“AUN has drawn a thin line between the classroom and reality, hence re-affirming itself as a development university,” Lawan said. “We have been equipped with the skills to develop our community through community service, sustainability programmes, and social entrepreneurship.”
Valedictorian Tanyi, a Cameroonian, had been the best at GCE (General Certificate of Education) Ordinary Level in Cameroon in 2010. “Amazingly, what makes AUN Africa’s number one development university was what we learned during this period,” he said. “We learned not to allow external circumstances to define us.”
After graduation, Tanyi, who graduated with bachelors in Telecommunications and Wireless Technologies, intends to be at the centre of the Internet of Things (IoT) revolution by creating technologies that will enable blind people to use the internet with relative ease.
Jima, the other Class Speaker, was as articulate and as brilliant as his peers. “I am happy to be part of this generation,” he said in a speech that went down memory lane to tell the sublime story of the Class of 2016.
The guest Commencement Speaker was Dr. Mustapha Abiodun Akinkunmi, a financial economist and technology strategist, who holds the political post of Commissioner for Finance in Lagos State. He told the audience a story: In 1990, during one of America’s major recessions, he founded Technology Solutions Incorporated (TSI) in New York, a company which focused on warehousing and software application development for its clients, clients which included major institutions delivering financial services. He made a lot of money from that venture, but due perhaps to his youth he also lost a lot of money. But since he had honed valuable skill sets on his journey to wealth, he was able to bounce back and return his career to a sounder footing.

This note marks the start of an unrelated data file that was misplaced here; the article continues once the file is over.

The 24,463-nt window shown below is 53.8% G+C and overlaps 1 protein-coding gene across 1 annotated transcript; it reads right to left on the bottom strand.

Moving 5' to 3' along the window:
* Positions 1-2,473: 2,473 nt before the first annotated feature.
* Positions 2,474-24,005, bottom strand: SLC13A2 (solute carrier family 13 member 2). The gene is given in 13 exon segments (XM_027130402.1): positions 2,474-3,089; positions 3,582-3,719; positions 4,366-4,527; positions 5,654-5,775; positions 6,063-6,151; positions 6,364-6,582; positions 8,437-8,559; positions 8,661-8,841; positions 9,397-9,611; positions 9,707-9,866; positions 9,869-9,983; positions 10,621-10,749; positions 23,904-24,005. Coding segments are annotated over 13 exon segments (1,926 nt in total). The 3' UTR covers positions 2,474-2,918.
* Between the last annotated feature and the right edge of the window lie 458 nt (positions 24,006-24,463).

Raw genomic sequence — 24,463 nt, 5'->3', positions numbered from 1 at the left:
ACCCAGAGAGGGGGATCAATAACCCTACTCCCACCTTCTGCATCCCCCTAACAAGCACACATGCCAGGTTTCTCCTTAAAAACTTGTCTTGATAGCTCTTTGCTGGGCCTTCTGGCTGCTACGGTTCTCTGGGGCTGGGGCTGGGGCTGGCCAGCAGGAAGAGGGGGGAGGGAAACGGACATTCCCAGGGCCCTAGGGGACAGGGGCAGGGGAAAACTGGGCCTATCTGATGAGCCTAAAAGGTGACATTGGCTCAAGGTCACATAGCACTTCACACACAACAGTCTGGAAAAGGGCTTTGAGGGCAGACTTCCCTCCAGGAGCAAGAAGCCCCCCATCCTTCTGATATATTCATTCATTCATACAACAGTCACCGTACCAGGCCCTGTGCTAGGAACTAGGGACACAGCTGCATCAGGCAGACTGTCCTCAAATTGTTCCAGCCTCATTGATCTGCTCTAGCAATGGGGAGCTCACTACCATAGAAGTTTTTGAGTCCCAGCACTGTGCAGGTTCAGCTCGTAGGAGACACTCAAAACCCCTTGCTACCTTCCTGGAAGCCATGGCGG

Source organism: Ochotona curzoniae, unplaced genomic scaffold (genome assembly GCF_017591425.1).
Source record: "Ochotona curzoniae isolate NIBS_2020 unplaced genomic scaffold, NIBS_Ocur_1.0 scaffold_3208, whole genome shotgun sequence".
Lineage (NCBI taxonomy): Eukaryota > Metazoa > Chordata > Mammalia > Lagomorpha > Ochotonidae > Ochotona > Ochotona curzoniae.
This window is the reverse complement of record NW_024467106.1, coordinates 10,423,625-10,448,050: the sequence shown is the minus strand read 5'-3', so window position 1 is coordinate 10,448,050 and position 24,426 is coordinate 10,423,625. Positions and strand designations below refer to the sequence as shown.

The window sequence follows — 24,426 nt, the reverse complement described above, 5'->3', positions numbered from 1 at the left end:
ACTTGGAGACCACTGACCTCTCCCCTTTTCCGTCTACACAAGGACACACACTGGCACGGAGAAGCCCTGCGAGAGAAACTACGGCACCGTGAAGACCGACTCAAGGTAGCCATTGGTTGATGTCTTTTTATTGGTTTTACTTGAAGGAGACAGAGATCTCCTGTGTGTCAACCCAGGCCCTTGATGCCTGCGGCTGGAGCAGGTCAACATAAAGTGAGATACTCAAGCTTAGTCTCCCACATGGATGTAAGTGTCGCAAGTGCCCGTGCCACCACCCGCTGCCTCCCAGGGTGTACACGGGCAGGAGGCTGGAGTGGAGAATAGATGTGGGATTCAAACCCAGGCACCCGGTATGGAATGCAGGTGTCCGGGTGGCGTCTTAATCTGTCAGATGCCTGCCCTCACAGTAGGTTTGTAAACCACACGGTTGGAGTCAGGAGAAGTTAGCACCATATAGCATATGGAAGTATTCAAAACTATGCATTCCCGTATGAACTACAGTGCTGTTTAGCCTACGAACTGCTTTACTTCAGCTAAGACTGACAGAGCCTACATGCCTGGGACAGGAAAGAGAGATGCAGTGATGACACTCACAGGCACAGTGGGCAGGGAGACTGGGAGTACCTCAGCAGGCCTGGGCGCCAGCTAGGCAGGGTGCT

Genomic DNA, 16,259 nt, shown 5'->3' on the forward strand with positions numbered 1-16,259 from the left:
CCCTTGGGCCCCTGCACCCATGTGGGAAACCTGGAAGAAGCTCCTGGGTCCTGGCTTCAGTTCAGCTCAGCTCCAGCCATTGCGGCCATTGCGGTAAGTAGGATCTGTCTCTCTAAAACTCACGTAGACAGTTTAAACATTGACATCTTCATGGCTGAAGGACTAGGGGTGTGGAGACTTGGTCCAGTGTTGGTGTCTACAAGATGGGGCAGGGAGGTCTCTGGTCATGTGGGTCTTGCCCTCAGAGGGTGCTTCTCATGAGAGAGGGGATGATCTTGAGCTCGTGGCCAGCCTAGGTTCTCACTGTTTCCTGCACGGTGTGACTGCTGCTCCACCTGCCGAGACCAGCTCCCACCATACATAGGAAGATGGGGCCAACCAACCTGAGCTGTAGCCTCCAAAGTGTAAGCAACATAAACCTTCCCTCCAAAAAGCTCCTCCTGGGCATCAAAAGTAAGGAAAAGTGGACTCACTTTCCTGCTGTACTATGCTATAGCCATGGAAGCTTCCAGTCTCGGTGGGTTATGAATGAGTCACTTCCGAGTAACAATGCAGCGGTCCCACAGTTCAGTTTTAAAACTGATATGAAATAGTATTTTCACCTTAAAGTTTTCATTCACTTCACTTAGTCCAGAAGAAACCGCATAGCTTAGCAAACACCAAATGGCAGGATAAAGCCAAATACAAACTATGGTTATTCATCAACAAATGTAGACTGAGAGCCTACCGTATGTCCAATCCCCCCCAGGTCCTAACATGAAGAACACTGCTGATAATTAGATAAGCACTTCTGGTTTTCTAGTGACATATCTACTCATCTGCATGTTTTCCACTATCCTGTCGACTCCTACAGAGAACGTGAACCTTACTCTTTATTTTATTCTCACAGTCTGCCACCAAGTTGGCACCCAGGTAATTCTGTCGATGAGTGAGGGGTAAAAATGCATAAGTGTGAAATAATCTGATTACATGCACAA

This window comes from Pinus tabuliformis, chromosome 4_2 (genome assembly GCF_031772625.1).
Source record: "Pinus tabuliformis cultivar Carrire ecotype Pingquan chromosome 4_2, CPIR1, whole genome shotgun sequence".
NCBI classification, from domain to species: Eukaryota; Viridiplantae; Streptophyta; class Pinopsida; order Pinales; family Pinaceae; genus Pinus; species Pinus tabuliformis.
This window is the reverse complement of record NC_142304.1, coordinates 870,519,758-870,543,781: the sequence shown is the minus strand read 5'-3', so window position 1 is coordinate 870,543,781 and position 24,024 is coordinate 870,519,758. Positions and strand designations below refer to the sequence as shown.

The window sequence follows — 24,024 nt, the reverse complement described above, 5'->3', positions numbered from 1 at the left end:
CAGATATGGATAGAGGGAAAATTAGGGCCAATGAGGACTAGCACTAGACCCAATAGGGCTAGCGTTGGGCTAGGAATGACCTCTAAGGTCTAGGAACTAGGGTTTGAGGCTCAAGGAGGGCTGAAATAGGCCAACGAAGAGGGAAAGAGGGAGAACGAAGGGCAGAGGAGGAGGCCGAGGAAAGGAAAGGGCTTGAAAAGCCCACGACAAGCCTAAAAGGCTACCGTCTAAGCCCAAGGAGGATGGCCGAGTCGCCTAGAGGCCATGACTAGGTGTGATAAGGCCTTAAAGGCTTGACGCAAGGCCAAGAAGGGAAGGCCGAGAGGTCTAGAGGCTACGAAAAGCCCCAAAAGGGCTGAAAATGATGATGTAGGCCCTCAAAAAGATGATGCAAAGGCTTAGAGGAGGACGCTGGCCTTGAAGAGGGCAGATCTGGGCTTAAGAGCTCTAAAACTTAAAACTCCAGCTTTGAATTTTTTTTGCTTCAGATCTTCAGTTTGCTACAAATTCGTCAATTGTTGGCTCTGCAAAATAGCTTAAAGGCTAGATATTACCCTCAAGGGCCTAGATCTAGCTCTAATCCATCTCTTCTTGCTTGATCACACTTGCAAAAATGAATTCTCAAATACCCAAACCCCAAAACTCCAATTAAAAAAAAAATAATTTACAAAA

“My advice to you from this story is in creating value, rather than the cautionary tale of blowing money as a youth,” he told the graduands.
The word ‘value’ defined Akinkunmi’s speech. All the stories he told during the speech, all the analogies, were geared towards encouraging the enthusiastic graduands to “create something that will add value,” a task which AUN had fittingly prepared them for.
Then it was time for the conferment of degrees. Of the 210 graduands, 29 received graduate degrees, while 181 received bachelors; 46 of the undergraduates with Honours.
The highest degree, Summa Cum Laude, was conferred on four of the first degree students, Ebenezer P. Dariye, Daniel I. Egbe, Teyim M. Pila, and Gregory B. Tanyi, this year’s valedictorian. Magna Cum Laude was conferred on nine students and seven others graduated Cum Laude.
In the graduate category, two received a Master’s in Business Administration (MBA), 14 the Postgraduate Diploma in Management, seven the Master of Technology (IT), five the Master of Technology (Telecommunications), and one the Postgraduate Diploma (IT).
The School of Arts and Sciences produced the most bachelor’s degrees with 81, followed by the School of Information Technology with 68, and the school of Business and Entrepreneurship with 32.
Now graduates and certified alumni of the university, the 210 graduands, were inducted into the AUN Alumni Association in a quick ceremony led by the Alumni relations coordinator, Peter Paya.
In a goodwill message on the occasion, the National Universities Commission, the federal agency responsible for regulating universities in Nigeria, called on other Nigerian universities to emulate the AUN culture of constant innovation and community engagement, which has led to the creation of various humanitarian efforts like the USAID-sponsored “Technology Enhanced Learning for All (TELA)” programme, “Feed and Read for Boys and Girls,” “Waste-to-Wealth,” and several others.
“Seeing my son graduate from a good university like this gives me so much joy,” Mercy Abia, a proud parent, enthused amid all the jubilation and merriment that brought the Commencement to a happy close.